Early Chapter Books
Hannah's 4-year-old brother sneaks into her room, changes the TV
channel, or uses all the colored markers, Hannah takes matters into her
own hands. Literally. Her hands, which she's dubbed Sadie and Ratz, seek
revenge by trying to rub Baby Boy's ears off. Hartnett's
subversive chapter book doesn't shy away from children's dark side,
which is one of its strengths. It isn't long before Baby Boy figures out
a way to retaliate–he accuses Sadie and Ratz of his misdeeds, like
spilling milk and scribbling on walls. Hannah, stumped by this turn of
events, sends Sadie and Ratz on vacation, but the pair continues to get
Hannah and Baby Boy resolve this conflict of hand warfare will delight
readers, and quite possibly dismay parents hoping for a tidier ending.
James's expressive charcoal illustrations further dramatize the
children's swirling emotions. This powerful book about the murky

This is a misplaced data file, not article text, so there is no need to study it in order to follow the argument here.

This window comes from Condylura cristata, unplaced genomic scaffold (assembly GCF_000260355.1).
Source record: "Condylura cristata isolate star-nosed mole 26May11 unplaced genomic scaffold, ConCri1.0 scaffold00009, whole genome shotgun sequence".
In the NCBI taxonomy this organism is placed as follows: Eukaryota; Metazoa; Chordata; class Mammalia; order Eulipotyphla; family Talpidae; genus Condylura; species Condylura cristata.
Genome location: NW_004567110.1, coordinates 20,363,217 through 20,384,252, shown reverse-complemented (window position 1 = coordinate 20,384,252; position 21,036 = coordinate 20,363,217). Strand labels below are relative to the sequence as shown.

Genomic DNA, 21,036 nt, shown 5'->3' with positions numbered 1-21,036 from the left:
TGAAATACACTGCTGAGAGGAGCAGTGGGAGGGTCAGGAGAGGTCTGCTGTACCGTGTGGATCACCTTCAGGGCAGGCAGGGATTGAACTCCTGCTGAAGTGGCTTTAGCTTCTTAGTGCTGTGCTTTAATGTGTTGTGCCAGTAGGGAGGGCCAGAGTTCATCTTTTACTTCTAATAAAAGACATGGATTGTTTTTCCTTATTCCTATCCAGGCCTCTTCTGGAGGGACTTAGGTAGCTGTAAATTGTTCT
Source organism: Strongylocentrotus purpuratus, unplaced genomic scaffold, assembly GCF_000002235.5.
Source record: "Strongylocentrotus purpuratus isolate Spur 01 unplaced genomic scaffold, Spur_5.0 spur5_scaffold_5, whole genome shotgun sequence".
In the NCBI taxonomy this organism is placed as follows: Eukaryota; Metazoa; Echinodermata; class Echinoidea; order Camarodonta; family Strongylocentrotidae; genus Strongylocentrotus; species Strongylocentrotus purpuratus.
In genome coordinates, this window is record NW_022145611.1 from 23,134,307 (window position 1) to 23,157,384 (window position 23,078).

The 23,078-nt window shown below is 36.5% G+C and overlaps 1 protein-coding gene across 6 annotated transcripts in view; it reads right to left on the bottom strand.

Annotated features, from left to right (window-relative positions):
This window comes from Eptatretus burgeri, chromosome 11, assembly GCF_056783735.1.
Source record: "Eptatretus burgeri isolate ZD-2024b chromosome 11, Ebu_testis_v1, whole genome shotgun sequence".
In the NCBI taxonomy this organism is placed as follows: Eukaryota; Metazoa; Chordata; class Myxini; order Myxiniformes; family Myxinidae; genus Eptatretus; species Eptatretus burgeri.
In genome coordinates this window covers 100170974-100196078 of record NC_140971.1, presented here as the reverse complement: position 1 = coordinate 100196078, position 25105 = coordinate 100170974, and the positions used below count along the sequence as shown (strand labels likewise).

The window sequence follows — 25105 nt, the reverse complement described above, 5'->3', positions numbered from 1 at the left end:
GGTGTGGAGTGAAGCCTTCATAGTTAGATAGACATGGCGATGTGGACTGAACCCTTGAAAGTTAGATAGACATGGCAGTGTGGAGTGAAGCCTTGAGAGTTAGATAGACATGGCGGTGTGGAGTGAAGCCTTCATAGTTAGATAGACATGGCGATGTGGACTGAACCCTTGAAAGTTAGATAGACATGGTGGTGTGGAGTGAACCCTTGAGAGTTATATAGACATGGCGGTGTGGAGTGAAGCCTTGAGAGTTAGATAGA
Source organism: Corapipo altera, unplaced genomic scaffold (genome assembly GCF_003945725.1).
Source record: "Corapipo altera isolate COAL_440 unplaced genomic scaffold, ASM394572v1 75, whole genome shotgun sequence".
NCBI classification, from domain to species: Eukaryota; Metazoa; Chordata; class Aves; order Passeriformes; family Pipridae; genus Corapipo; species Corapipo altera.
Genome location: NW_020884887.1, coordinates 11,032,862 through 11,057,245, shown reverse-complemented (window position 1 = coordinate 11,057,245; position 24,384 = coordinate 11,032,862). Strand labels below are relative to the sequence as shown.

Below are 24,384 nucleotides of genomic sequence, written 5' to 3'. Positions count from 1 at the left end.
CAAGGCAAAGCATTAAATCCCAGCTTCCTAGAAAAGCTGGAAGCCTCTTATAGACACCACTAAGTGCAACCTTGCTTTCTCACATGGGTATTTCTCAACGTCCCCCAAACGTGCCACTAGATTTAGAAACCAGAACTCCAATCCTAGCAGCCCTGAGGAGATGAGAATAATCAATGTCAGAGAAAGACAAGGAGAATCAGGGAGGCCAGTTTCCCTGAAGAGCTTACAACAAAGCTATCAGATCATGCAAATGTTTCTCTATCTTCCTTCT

underbelly of sibling rivalry deserves a big hand!
and no reader turns its page,
does it still embrace a story
or trap words inside a cage?"
BookSpeak! celebrates all things books. One of our judges stated that it shows kids "how to look at a common object with new eyes." Another said, "I love the many 'voices' she created within the book world." A third judge noted, "when read aloud, I feel these poems have heaps of personality–and utility, too."
Laura Purdie Salas explores reading, writing, stories, and book components in a wide variety of poetic forms, styles, and imaginative voices. From the lyrical "Skywriting" to the clever personification of “Index,” the poems flow from beginning to end, providing helpful models that young writers may enjoy exploring and imitating.
Josee' Bisaillon's use of collage, digital montage, and drawings completes the whole package. Complemented by a distinctive use of typeface and energetic and expressive illustrations, BookSpeak! is a book of book poems that readers of all ages will return to again and again.